And that’s exactly what I organised for Ben’s birthday, after Vinopolis had been recommended to us by friends.


If you want to visit Vinopolis, you need to book a time slot on the website, and decide which package you would like.

There are three packages, all staggered in price based on the number of glasses of wine you get to taste with each of them. We went for the Classic package, which meant we had between 10 and 15 glasses of wine each.   
The tour starts in a mini lecture theatre where we were handed a glass of white wine and an expert talked us through how to correctly taste wine. There are three steps to this, and involve all your senses:

Sight: you have to judge what the wine looks like, what colour it is, and what the ‘legs’ are like to determine the viscosity of the wine.

Smell: to see what scents you can detect in the wine. These can be things like floral, vegetal or oaky. They all just smelt like wine to me though! You also need to be able to tell if the wine is corked.

Taste: this was my favourite one! The guide taught us how to lean forward and suck the wine back through our mouths as if we were sucking through a straw. I didn’t really like doing this though, because: A, I felt like an idiot, and B, all I could taste was alcohol!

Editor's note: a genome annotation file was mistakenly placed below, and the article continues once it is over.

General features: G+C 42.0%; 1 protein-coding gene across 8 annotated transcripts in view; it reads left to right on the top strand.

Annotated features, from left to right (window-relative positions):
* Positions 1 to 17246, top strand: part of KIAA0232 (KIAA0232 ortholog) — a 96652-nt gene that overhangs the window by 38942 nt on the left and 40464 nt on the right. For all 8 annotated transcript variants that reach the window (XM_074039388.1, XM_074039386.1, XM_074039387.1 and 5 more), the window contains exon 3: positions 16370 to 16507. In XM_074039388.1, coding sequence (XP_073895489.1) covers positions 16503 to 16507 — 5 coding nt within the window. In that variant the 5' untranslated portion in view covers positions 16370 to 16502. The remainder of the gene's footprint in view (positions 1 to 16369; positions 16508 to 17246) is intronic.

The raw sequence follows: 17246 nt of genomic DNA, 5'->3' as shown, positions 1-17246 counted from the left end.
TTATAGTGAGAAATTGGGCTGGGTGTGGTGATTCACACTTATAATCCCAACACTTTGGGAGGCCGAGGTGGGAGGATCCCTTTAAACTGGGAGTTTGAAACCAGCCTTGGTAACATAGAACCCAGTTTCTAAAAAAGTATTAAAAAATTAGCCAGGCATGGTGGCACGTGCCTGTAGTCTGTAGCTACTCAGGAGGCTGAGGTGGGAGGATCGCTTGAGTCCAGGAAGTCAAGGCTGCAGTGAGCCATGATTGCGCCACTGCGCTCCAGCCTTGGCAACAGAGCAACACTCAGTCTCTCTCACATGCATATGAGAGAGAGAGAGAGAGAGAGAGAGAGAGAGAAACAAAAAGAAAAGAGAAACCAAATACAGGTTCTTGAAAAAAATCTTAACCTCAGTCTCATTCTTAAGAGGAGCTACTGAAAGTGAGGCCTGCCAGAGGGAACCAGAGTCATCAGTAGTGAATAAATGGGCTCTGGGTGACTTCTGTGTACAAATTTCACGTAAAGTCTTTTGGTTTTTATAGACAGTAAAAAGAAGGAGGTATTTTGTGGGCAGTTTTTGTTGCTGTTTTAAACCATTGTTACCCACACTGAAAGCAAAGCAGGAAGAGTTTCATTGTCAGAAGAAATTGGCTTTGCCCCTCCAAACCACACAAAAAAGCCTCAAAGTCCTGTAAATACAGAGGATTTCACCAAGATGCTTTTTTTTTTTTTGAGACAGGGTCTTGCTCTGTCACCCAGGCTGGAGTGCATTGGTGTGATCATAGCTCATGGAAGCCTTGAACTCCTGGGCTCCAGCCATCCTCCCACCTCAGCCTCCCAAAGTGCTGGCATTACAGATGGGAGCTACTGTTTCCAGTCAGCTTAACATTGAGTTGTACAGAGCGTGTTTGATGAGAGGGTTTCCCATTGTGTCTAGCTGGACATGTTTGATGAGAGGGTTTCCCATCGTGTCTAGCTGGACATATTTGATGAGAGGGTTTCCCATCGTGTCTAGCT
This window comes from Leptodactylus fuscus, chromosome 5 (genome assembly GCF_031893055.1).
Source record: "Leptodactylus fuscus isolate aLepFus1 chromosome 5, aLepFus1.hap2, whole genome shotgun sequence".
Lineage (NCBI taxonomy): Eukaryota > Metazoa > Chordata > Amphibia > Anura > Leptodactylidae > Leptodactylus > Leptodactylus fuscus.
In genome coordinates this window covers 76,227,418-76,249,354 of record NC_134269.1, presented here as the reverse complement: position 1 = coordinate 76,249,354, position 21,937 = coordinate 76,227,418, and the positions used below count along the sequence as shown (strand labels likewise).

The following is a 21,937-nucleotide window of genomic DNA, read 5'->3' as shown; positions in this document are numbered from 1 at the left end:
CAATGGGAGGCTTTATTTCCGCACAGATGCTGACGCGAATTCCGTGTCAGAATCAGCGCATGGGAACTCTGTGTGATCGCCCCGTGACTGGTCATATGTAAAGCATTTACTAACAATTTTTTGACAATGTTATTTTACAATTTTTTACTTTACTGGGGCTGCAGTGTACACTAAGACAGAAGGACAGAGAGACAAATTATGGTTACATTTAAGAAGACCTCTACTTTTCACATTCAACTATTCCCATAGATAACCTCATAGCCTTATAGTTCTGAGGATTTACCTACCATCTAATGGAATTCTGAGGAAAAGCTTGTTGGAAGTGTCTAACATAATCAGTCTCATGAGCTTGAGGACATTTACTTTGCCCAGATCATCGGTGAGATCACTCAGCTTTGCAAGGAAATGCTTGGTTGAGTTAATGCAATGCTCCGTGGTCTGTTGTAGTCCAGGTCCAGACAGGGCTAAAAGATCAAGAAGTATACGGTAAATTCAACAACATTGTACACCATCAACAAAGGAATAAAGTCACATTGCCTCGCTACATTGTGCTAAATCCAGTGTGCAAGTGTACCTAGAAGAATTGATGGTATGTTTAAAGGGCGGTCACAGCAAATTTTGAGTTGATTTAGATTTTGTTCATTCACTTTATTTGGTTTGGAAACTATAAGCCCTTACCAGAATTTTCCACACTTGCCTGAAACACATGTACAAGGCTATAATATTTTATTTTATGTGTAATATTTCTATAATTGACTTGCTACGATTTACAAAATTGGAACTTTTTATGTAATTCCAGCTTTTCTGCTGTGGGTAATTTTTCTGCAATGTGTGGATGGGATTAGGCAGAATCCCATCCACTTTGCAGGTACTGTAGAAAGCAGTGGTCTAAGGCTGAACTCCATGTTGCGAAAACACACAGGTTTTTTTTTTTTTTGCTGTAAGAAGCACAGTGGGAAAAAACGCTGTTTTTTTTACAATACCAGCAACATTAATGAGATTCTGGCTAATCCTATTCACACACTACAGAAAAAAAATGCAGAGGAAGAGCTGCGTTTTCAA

After the briefing, we were taken into the wine cellar, which was dark and in the brown brick arches of the railway bridge – so it really felt like we were underground.

The wines were grouped into categories, and positioned in stations so that you could decide what colour and what kind of wine you wanted to try, and then go for a taster.

An interactive survey I did at the beginning based on what my favourite flavours are told me that I should like the ‘Crisp and Dry’ white wines. So we tried these first – and then I had to sample all the other white wines to compare them.

The other stations housed wines that were things like ‘Aromatic and Fruity’ and ‘Full bodied’, and there was another section where you could sample wines from different parts of the world to try and tell the difference between an English wine and a wine from New Zealand.

Having the wine split up into different sections meant that we could try each one at our own pace, in whatever order we fancied, and read about where the wines were from and what they were supposed to taste and smell like. This was good, because even though the experience was interactive, it felt more personal because we could tailor the tour to be exactly what we wanted it to be.


We paused during our tasting experience to order a cheese selection in the restaurant/ bar in the middle of the cellar. They had things on the menu like cheese, olives, special cured meats and freshly baked bread – they knew exactly what we wanted with our wine!

I had a really fun time at Vinopolis, and it’s safe to say that I was feeling fairly wavy by the end of it!

For an experience in central London that was recommended to me, I will definitely be passing the message on and recommending it to you!

Drink driving